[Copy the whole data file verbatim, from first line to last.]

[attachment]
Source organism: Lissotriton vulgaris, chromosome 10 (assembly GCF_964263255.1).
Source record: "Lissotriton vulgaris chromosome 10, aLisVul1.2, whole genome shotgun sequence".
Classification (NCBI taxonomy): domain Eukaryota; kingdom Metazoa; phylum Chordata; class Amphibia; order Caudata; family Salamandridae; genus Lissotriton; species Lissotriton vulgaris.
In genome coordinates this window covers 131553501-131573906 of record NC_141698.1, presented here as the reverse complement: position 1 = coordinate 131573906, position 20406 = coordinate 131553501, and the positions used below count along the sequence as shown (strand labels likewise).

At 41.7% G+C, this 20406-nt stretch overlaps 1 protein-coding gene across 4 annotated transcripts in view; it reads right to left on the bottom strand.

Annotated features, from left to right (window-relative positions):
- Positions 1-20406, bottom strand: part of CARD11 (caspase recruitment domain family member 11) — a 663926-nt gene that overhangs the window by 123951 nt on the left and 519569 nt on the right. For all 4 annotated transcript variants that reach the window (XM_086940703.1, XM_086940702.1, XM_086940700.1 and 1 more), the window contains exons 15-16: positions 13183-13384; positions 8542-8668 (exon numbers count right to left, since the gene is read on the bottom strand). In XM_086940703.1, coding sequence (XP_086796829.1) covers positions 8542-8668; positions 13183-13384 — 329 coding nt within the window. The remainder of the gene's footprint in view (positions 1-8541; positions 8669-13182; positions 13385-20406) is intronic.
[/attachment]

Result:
Source organism: Lissotriton vulgaris, chromosome 10 (assembly GCF_964263255.1).
Source record: "Lissotriton vulgaris chromosome 10, aLisVul1.2, whole genome shotgun sequence".
Classification (NCBI taxonomy): domain Eukaryota; kingdom Metazoa; phylum Chordata; class Amphibia; order Caudata; family Salamandridae; genus Lissotriton; species Lissotriton vulgaris.
In genome coordinates this window covers 131553501-131573906 of record NC_141698.1, presented here as the reverse complement: position 1 = coordinate 131573906, position 20406 = coordinate 131553501, and the positions used below count along the sequence as shown (strand labels likewise).

At 41.7% G+C, this 20406-nt stretch overlaps 1 protein-coding gene across 4 annotated transcripts in view; it reads right to left on the bottom strand.

Annotated features, from left to right (window-relative positions):
- Positions 1-20406, bottom strand: part of CARD11 (caspase recruitment domain family member 11) — a 663926-nt gene that overhangs the window by 123951 nt on the left and 519569 nt on the right. For all 4 annotated transcript variants that reach the window (XM_086940703.1, XM_086940702.1, XM_086940700.1 and 1 more), the window contains exons 15-16: positions 13183-13384; positions 8542-8668 (exon numbers count right to left, since the gene is read on the bottom strand). In XM_086940703.1, coding sequence (XP_086796829.1) covers positions 8542-8668; positions 13183-13384 — 329 coding nt within the window. The remainder of the gene's footprint in view (positions 1-8541; positions 8669-13182; positions 13385-20406) is intronic.